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Arthur Machen
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message 1: by Randolph (last edited Sep 06, 2013 08:07PM) (new)

Randolph (us227381) | 22 comments A thread about Machen. Some compare Machen to Lovecraft as far as importance to the weird genre is concerned and they have a point but for some reason Lovecraft always comes out on top. R.B. Russell wrote an essay about this once, I think in the Tartarus blog. I personally think Machen a better writer's writer than HPL but I'm not sure his ideas were as fully developed.

http://www.arthurmachen.org.uk/


message 2: by Randolph (new)

Randolph (us227381) | 22 comments I just started reading/rereading Tales of Horror and the Supernatural. Had this for a long time and have read most of the contents before but decided I needed to crack the binding on this one at this time of the year.


message 3: by Jordan (new)

Jordan West | 17 comments Fall/early winter is the perfect season, but anytime is the right time for Machen!


message 4: by Char (new)

Char All I have read from Machen is The Great God Pan. I thought it was just okay.
What story of his would you all consider his best?


message 5: by Randolph (new)

Randolph (us227381) | 22 comments I'm partial to The Three Impostors and Other Stories which is actually a short novel of three interconnected stories with a framing story. Two of the stories: The Novel of the Black Seal and The Novel of the White Powder are often presented by themselves but I think the whole is better than the parts. The entire thing revolves around a rare coin with a likeness of the Roman Emperor Tiberius on it and a young man with spectacles who has it. The three imposters of the title will go to any length to acquire the MacGuffin, hence the three stories.


message 6: by Benjamin (new)

Benjamin Uminsky (benjaminu) | 340 comments Charlene wrote: "All I have read from Machen is The Great God Pan. I thought it was just okay.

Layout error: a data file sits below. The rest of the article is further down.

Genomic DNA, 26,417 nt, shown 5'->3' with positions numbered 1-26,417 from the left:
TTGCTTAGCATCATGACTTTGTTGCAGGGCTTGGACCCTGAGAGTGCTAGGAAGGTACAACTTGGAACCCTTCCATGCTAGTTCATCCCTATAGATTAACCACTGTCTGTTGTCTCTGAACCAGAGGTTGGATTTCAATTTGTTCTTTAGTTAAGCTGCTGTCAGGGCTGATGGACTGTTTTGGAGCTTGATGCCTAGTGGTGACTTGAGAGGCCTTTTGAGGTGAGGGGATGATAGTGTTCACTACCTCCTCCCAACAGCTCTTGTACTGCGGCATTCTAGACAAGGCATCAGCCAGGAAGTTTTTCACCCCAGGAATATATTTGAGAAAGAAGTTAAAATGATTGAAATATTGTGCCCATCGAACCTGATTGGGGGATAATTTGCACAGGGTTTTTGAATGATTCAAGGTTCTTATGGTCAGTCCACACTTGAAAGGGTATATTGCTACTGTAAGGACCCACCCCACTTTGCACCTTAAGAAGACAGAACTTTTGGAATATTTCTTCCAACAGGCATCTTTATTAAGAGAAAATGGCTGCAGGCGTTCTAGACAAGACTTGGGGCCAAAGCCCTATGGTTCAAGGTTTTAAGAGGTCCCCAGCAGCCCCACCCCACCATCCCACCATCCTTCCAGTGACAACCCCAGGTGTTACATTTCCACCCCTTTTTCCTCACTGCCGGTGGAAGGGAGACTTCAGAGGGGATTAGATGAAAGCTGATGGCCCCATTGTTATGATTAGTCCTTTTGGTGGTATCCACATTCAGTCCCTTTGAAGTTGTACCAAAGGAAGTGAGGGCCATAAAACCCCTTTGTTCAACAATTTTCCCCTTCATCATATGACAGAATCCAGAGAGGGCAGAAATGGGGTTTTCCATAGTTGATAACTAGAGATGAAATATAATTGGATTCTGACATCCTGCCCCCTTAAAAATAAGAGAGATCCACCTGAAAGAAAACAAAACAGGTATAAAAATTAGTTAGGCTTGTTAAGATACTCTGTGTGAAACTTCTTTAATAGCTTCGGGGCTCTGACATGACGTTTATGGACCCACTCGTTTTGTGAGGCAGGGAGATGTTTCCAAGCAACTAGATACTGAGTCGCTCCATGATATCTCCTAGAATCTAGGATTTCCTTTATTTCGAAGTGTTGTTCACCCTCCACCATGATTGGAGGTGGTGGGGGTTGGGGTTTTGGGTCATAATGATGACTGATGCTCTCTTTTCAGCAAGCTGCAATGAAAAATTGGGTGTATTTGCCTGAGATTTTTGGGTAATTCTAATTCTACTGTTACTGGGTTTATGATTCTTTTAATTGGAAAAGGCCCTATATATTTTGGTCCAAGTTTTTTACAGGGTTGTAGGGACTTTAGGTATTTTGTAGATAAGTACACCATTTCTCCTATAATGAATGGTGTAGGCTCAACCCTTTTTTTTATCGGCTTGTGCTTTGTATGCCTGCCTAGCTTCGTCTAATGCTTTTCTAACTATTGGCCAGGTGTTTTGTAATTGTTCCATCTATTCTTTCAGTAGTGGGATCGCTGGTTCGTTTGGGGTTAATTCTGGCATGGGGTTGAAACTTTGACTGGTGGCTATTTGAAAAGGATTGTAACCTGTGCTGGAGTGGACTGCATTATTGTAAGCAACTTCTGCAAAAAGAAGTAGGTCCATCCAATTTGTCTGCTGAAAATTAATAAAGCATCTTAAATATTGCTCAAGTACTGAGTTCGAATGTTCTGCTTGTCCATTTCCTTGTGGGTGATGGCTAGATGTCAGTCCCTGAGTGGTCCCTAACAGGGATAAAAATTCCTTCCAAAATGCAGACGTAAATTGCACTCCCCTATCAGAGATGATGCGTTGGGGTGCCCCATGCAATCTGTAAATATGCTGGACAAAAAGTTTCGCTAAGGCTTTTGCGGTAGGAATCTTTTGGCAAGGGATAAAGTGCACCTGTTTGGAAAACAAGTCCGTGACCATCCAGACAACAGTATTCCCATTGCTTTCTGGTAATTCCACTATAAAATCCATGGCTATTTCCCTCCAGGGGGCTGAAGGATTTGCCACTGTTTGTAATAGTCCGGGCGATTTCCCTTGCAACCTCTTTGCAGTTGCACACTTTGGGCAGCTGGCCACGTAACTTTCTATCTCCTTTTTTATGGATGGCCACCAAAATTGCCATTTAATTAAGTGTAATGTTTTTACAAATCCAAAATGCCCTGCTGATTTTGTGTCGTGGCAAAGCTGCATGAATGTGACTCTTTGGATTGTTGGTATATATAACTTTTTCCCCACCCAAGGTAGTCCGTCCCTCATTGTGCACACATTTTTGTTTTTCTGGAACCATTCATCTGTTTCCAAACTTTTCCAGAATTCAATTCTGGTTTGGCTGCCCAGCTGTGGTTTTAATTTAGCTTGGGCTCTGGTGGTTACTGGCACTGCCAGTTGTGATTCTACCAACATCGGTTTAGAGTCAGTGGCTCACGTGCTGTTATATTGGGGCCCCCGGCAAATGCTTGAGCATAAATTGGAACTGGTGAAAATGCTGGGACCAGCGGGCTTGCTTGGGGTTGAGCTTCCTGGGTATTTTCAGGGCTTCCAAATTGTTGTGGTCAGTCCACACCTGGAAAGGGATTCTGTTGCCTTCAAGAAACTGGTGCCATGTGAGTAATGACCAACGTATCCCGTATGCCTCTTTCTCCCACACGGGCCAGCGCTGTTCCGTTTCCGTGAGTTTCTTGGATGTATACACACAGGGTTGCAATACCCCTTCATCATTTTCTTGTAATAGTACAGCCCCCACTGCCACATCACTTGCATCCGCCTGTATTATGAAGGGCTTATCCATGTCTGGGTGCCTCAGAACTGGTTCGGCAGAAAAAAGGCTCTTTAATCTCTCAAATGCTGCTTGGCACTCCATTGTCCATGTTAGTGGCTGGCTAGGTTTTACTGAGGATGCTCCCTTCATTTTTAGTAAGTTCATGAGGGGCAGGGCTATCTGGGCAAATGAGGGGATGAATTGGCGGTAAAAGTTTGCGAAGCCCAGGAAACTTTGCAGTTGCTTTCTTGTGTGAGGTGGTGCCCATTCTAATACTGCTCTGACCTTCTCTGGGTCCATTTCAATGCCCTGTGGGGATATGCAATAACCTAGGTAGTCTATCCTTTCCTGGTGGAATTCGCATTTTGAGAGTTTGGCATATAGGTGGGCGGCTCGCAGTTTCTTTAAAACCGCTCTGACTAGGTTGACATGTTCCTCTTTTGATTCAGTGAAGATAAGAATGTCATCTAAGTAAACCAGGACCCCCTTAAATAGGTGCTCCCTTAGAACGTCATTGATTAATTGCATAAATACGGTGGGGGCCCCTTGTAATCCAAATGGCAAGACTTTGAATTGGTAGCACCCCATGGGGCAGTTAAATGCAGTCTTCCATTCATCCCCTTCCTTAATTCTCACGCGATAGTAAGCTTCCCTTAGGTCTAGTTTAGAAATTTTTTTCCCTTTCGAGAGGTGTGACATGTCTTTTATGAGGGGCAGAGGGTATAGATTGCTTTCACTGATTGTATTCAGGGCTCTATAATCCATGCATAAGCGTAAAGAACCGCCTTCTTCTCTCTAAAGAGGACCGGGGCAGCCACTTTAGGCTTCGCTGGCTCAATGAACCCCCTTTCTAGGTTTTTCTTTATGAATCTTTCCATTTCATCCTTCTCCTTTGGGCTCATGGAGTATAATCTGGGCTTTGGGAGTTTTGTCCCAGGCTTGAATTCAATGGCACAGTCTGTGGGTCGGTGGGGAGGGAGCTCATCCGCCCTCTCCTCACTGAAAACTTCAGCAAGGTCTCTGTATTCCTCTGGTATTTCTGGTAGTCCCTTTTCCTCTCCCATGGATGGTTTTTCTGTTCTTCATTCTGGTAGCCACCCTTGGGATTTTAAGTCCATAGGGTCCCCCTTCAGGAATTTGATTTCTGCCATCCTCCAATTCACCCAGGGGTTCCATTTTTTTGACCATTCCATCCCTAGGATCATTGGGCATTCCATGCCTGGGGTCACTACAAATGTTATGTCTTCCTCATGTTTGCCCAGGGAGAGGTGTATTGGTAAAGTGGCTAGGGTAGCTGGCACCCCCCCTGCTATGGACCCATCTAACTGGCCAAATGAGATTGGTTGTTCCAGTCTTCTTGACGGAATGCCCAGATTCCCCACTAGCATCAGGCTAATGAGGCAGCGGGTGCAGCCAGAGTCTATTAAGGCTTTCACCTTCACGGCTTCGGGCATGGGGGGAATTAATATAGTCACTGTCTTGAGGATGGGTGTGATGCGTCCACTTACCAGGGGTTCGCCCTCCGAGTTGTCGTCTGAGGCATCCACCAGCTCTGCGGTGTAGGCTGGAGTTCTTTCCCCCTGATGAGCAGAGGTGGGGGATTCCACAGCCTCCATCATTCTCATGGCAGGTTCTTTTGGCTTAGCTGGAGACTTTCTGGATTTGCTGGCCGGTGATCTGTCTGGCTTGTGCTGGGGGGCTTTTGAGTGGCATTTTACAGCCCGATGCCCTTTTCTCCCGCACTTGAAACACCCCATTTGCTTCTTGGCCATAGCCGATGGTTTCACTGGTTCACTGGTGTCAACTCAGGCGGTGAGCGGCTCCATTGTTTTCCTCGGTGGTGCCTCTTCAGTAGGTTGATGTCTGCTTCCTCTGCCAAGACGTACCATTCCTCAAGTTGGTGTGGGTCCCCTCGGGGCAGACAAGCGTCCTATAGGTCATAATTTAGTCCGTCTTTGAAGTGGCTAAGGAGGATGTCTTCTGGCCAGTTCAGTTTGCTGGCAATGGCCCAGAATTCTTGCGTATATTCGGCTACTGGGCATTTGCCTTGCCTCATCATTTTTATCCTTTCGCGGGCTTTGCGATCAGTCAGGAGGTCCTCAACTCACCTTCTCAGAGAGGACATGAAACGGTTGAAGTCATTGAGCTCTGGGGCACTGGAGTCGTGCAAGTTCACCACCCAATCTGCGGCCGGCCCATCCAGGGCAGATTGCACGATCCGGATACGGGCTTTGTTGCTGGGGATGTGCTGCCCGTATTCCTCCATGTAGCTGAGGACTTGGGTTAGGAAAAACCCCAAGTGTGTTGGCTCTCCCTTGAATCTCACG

What story of his would you all consider his best?"


Charlene, you may want to try "The White People", by Machen. I enjoyed that one greatly.

Out of curiosity, when you approached Machen for the first time, what were you expecting? What had you heard about his work and writing style?


message 7: by Char (new)

Char All I had heard was that he was a go to author for a good old school horror story. I had heard the same about Blackwood, so I read The Willows and I thought it was awesome. I had also heard the same about William Hope Hodgson(sp?), so I read The House on the Borderlands. I thought that book was a trip!
So I guess I expected TGGP, to be somewhat similar to those stories.


message 8: by Char (new)

Char I hate that you can't edit your posts with the GR app. Disregard that comma, please. :)


message 9: by 6138 (new)

6138 I like almost anything by Machen Charlene. I would recommend "the Hill of Dreams" (not completely autobiographical but inspired in his own struggle as a writer) and "A fragment of life".
Compared with modern horror Machen may be perceived as tamed or soft, but his use of language and descriptions are for me like a warm blanket, comfortable and cozy.


message 10: by Char (new)

Char Hey, 6138! Ha, you fit right in here. :)

I like the subtlety of some of these older stories. I also like the lack of gore and the command of the language. Though sometimes I feel like some of the descriptions get a little wordy.


message 11: by Char (new)

Char I went to add Hill of Dreams and it turns out I own it. :)


message 12: by 6138 (new)

6138 Charlene wrote: "Hey, 6138! Ha, you fit right in here. :)